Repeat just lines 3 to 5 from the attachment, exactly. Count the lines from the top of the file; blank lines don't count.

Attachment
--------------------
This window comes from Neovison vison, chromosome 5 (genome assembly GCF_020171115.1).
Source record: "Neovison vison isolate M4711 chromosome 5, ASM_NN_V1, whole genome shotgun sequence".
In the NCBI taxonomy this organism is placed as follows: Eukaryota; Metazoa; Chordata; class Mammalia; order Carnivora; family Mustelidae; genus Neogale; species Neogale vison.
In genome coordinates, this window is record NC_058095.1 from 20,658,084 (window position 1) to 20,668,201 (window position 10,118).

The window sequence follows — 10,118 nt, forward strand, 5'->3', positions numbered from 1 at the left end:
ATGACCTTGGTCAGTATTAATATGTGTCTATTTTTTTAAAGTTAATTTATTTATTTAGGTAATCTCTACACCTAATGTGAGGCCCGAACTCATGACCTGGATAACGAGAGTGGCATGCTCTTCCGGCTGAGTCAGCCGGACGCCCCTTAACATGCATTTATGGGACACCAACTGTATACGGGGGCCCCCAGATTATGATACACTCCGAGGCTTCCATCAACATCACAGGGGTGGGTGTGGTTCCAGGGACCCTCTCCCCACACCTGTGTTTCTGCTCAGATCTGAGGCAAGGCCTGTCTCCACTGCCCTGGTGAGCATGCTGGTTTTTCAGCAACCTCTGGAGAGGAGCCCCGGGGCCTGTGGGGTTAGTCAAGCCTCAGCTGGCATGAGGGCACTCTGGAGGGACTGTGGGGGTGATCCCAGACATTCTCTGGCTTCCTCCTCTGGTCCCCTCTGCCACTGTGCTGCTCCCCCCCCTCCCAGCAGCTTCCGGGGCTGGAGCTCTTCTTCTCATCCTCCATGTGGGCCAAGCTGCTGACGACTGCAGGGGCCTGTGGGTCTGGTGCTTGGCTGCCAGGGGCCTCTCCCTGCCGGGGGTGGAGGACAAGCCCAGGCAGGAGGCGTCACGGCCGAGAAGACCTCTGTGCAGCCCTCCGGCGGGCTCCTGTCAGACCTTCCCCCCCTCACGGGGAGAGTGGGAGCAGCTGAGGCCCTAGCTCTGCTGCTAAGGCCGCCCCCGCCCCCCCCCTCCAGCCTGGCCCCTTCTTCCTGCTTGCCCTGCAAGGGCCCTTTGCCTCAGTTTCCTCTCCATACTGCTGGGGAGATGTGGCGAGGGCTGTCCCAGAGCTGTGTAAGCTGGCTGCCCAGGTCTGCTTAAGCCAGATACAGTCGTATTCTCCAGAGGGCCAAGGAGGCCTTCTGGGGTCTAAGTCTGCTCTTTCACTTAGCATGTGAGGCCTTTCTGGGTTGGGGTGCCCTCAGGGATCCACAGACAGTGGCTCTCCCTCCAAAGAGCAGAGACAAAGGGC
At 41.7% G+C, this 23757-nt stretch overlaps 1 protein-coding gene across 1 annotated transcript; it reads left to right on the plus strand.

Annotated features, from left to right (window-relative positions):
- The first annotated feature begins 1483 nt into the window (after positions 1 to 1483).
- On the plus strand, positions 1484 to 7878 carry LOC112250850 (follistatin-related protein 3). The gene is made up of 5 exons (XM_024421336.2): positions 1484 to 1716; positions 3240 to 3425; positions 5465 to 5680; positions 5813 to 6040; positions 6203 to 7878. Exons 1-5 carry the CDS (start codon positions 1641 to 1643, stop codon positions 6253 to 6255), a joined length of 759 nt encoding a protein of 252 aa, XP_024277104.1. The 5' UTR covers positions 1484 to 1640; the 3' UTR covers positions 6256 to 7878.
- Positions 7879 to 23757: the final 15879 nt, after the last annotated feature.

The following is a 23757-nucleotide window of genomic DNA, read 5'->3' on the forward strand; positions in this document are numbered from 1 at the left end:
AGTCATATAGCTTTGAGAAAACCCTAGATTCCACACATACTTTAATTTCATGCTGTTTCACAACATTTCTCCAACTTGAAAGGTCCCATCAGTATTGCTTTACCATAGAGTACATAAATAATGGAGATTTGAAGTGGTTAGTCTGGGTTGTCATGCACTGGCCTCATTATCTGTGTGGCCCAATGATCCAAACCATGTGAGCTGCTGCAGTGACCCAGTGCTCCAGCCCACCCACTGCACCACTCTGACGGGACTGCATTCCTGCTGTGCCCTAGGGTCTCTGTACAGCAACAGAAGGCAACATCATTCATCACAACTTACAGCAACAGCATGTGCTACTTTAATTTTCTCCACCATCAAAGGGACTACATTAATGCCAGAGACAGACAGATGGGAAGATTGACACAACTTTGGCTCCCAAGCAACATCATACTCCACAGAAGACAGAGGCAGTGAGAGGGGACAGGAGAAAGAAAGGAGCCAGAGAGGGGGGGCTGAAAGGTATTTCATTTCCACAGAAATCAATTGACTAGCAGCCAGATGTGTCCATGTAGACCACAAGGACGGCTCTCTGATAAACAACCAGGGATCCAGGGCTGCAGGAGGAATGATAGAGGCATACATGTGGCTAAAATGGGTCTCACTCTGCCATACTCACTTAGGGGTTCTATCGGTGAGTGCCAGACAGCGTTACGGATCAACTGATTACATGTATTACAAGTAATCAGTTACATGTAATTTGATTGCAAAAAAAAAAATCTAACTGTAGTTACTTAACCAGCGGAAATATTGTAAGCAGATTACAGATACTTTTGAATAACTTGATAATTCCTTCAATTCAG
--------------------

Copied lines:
In the NCBI taxonomy this organism is placed as follows: Eukaryota; Metazoa; Chordata; class Mammalia; order Carnivora; family Mustelidae; genus Neogale; species Neogale vison.
In genome coordinates, this window is record NC_058095.1 from 20,658,084 (window position 1) to 20,668,201 (window position 10,118).

The window sequence follows — 10,118 nt, forward strand, 5'->3', positions numbered from 1 at the left end: